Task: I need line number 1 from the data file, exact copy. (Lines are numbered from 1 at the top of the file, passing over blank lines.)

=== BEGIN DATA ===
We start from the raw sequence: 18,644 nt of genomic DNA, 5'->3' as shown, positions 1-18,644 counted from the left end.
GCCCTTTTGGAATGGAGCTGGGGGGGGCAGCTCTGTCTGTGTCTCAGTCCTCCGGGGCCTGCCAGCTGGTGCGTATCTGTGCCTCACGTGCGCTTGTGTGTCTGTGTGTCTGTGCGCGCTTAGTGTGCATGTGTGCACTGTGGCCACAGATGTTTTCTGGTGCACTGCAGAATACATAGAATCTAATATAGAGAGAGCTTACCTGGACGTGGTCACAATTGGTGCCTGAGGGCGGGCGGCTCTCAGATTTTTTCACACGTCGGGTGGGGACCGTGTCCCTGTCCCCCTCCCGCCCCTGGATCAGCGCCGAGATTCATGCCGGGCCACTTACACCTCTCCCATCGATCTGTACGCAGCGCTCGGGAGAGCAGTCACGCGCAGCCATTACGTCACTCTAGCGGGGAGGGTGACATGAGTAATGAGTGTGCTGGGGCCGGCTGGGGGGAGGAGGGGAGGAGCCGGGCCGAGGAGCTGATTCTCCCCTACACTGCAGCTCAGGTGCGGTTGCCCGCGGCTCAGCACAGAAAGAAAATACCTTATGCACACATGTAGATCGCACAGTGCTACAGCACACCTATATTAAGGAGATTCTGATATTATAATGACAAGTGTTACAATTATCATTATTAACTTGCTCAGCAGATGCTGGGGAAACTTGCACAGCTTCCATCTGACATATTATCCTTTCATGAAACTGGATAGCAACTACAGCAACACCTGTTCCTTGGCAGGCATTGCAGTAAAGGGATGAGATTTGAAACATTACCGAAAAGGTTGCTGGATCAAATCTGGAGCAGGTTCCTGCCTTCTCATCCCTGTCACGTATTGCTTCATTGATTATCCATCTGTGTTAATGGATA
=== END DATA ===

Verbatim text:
We start from the raw sequence: 18,644 nt of genomic DNA, 5'->3' as shown, positions 1-18,644 counted from the left end.